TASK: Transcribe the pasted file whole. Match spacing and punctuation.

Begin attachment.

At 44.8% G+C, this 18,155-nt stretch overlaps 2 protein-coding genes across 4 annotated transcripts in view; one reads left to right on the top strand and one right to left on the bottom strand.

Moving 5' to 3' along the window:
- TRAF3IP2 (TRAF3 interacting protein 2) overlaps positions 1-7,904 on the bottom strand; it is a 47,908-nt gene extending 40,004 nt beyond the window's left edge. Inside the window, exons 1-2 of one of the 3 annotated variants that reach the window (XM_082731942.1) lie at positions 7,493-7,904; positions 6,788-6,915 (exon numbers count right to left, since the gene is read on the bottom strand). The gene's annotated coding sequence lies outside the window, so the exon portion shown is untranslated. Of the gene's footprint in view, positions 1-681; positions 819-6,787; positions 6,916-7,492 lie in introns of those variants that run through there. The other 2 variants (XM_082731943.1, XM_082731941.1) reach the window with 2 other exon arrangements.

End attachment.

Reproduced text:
At 44.8% G+C, this 18,155-nt stretch overlaps 2 protein-coding genes across 4 annotated transcripts in view; one reads left to right on the top strand and one right to left on the bottom strand.

Moving 5' to 3' along the window:
- TRAF3IP2 (TRAF3 interacting protein 2) overlaps positions 1-7,904 on the bottom strand; it is a 47,908-nt gene extending 40,004 nt beyond the window's left edge. Inside the window, exons 1-2 of one of the 3 annotated variants that reach the window (XM_082731942.1) lie at positions 7,493-7,904; positions 6,788-6,915 (exon numbers count right to left, since the gene is read on the bottom strand). The gene's annotated coding sequence lies outside the window, so the exon portion shown is untranslated. Of the gene's footprint in view, positions 1-681; positions 819-6,787; positions 6,916-7,492 lie in introns of those variants that run through there. The other 2 variants (XM_082731943.1, XM_082731941.1) reach the window with 2 other exon arrangements.